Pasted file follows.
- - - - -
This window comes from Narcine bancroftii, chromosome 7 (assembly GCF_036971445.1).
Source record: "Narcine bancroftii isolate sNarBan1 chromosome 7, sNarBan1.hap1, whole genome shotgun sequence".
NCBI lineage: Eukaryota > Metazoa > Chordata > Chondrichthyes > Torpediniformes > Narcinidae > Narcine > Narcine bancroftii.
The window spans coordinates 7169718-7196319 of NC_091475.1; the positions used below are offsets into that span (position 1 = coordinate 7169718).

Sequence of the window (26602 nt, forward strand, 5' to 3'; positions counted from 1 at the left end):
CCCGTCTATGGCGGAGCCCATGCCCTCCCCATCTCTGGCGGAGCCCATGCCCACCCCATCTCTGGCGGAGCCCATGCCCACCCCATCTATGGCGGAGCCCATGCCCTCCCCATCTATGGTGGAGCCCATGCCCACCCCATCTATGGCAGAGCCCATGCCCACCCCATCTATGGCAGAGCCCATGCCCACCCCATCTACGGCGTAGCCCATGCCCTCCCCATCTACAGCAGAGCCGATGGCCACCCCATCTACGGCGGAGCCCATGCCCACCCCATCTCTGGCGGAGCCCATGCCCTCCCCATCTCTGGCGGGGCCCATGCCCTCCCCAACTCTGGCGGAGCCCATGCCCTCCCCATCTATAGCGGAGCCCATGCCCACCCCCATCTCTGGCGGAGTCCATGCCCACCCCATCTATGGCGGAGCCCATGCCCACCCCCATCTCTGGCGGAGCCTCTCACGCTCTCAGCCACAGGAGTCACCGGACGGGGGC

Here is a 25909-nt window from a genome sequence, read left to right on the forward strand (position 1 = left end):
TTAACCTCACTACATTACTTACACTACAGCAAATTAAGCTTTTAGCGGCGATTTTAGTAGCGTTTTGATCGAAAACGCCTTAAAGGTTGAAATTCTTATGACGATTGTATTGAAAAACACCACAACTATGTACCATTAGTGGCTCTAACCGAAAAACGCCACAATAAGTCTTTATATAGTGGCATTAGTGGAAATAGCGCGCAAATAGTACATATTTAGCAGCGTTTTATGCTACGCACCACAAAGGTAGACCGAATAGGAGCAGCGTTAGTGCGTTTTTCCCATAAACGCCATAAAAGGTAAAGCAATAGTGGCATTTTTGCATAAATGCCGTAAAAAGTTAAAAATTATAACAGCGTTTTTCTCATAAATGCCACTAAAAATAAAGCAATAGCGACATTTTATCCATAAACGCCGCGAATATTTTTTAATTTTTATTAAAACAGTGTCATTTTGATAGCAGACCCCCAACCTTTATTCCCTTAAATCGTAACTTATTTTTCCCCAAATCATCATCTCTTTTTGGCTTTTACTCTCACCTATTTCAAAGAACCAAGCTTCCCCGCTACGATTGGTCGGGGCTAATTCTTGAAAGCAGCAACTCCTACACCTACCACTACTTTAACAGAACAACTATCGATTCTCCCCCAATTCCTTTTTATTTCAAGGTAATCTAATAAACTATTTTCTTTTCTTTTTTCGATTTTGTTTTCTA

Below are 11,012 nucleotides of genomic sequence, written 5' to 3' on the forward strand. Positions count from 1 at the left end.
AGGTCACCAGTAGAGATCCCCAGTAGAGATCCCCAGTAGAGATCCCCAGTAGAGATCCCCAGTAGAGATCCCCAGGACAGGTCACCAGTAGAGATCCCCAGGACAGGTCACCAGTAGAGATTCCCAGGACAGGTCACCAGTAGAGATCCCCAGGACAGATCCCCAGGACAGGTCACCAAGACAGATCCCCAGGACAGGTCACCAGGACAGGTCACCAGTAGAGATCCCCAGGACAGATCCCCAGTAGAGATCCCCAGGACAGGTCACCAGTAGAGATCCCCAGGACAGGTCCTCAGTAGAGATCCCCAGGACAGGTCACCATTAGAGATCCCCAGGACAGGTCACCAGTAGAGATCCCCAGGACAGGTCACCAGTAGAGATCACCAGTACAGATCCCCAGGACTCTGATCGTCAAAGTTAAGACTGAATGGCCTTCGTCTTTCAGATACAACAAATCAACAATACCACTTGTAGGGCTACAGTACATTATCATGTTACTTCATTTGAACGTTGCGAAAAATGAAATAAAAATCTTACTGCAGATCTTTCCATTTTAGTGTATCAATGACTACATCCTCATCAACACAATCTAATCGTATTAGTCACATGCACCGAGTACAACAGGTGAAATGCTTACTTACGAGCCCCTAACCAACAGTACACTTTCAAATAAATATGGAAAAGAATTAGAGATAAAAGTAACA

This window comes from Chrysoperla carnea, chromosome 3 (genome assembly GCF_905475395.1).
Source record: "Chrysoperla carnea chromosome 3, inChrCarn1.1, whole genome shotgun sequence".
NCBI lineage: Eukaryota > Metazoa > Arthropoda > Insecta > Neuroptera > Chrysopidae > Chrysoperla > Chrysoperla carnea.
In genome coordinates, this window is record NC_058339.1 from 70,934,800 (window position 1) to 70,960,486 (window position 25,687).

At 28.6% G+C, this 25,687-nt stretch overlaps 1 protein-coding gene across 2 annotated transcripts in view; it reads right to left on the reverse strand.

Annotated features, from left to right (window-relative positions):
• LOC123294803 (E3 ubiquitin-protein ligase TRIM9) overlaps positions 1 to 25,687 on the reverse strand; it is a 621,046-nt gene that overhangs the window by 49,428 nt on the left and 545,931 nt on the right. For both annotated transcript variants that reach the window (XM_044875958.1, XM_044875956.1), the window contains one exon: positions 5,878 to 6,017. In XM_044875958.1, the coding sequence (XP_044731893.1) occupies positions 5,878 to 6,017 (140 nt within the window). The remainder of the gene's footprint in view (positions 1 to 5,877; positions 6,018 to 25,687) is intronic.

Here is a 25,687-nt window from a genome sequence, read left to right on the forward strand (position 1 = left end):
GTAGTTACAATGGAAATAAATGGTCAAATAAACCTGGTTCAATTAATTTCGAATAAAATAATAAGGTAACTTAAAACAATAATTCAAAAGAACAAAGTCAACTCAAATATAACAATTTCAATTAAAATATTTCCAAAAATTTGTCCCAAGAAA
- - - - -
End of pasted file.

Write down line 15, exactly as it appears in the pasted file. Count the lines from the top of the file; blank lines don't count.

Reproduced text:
At 28.6% G+C, this 25,687-nt stretch overlaps 1 protein-coding gene across 2 annotated transcripts in view; it reads right to left on the reverse strand.